Adler MB 250 RS

   

Make Model.

Adler MB 250 RS

Year

1953

Engine

2 cylinder, 2 stroke, flat-crowned pistons

Capacity

247 cc / 15.1 cub in.

Bore x Stroke

54 x 54 mm

Cooling

Air cooled

Lubrication

Petrol oil mix 25:1

Clutch

Multi plate

Starting

Kick start

Battery

6V, 6Ah

Ignition

Bosch coil

Carburetor

Twin Bing carburetors

Exhaust System

Twin, steel, chrome

Max Power

19.2 kW / 26 hp @ 7500 rpm

Compression Ratio

1: 5.75

Clutch

Multi disc

Transmission

4 Speed gearbox housed in engine block, foot gearchange

Final Drive

Chain

Frame

Double tubular frame with sidecar adapter.

Front suspension

Twin swinging leading link forks with shock absorber and steering damper

Rear suspension

Swinging fork adjustable for load and road conditions

Tyres (front and back)

3.25 x 16 in.

Brakes (front and back)

Drums, 180 mm diameter

Wheelbase

1257 mm / 49.5 in.

Dry Weight

98 kg / 216 lbs

Fuel Capacity

12 L / 3.2 US gal

Reserve

3.8 L / 1 US gal

Average Consumption

3.6 l/100 km / 27.8 km/l / 65.3 US mpg

Top Speed

169 km/h / 105 mph

Colours

Metal Green

Source

bikerenews.com

In 1949, Adler was one of the first German marques to recommence production after the war. Right up to end of manufacture in 1957, it remained unapproachable as a maker of two strokes. Late in 1952, Adler unveiled the MB 250, a tw0 stroke twin which quickly became known as the "Cannonball." It was equally successful as a touring bike, a sports bike and an off roader. But it was particularly successful under another name, for the first Yamaha twin (the YD 1 of 1957) was more or less a direct copy of the Adler MB and the subsequent Yamaha twins have followed its pattern.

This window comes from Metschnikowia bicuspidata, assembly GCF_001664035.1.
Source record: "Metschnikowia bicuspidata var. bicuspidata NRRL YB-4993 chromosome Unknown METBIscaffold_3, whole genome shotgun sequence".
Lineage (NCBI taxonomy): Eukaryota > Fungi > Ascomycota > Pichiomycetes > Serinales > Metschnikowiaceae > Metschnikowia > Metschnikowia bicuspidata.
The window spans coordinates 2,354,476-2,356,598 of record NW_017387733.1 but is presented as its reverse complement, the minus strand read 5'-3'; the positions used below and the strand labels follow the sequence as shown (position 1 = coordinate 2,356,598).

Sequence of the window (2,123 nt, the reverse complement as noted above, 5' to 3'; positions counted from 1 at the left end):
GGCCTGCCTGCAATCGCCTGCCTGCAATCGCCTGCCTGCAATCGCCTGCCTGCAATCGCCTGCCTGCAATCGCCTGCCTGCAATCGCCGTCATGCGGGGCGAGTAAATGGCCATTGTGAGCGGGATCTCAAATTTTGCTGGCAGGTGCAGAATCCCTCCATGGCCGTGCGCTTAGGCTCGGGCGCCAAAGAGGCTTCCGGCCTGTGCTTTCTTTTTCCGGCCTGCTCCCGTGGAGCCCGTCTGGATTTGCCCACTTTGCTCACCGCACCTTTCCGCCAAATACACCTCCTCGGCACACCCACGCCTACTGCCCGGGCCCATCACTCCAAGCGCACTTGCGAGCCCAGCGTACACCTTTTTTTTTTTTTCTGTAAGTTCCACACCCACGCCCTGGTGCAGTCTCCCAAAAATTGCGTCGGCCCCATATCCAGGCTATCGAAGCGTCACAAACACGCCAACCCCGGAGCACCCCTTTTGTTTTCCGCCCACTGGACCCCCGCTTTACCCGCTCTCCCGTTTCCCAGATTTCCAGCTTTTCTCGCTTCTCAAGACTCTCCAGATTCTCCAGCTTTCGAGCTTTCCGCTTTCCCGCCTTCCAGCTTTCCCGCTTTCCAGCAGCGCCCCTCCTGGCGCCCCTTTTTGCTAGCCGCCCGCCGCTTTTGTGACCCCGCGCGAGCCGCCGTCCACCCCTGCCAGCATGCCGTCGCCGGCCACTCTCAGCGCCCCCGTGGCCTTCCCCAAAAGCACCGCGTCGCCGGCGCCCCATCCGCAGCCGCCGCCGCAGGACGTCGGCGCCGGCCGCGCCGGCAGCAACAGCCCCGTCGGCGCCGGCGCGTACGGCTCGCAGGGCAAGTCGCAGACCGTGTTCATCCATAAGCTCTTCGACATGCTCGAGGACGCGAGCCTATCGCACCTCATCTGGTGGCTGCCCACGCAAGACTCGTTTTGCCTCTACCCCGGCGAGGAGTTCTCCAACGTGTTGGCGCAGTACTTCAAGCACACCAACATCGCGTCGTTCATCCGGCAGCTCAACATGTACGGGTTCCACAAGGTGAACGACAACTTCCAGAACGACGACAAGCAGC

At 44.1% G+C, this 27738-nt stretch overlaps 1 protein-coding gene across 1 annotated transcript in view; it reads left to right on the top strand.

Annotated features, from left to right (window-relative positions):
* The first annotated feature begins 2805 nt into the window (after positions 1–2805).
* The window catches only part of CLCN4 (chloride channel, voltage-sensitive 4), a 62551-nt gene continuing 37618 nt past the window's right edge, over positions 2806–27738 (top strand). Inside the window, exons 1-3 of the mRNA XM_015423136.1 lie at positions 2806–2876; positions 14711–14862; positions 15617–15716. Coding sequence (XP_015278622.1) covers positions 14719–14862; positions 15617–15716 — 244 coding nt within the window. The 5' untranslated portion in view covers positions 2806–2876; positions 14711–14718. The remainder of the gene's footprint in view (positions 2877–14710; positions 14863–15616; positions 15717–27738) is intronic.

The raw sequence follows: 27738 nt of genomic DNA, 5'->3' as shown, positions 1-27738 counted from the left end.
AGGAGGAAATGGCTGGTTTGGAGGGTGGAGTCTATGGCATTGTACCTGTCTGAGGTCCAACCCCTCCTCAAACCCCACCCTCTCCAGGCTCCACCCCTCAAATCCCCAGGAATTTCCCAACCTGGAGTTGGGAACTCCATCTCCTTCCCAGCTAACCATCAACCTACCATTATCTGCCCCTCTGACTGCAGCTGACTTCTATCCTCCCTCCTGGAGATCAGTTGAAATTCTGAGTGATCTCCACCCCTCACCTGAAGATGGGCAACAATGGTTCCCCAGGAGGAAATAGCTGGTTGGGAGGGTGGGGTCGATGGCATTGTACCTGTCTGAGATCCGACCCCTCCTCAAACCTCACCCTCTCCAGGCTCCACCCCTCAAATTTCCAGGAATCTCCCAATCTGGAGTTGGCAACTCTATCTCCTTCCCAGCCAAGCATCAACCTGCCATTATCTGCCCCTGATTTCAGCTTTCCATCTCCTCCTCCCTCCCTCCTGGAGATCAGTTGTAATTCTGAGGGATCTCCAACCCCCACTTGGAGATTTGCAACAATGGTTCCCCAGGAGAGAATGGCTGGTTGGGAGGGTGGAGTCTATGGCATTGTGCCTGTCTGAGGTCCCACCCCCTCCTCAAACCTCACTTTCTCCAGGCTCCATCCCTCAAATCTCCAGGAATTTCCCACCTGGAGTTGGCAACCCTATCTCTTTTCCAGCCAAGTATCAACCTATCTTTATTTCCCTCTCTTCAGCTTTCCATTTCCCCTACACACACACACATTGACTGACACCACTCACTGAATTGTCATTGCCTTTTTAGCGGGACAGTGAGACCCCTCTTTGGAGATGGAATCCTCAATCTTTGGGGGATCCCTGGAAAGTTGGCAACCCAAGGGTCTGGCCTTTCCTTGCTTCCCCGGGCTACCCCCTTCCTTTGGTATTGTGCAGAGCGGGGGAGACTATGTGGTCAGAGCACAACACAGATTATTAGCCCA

A Fabulous Two Stroke Twin
Soon the touring MB 250 was joined by the sporting 250 S, then by a racing version, the 250 RS with twin carburetors and swinging fork rear suspension instead of plungers. The 250 RS of 1954, still air cooled, developed 26 hp @ 7500 rpm, weighted 216 lb and was capable of more than 105 mph. Highly prized in its native Germany, the Adler RS enjoyed a rare foreign success in France's Bol d'Or in 1954, where a solo RS and another with a side car won their respective under 350cc categories.

Adler takes to Water
Beginning in 1954, tuner/rider Hellmut Hallmeier perfected a water cooled 250 RS, whose highly successful racing career continued into the sixties. The last "works" RS Adlers ridden by Walter Vogel and Hellmut Hallmeier developed 39 hp at over 10,000 rpm with a top speed of 125 mph.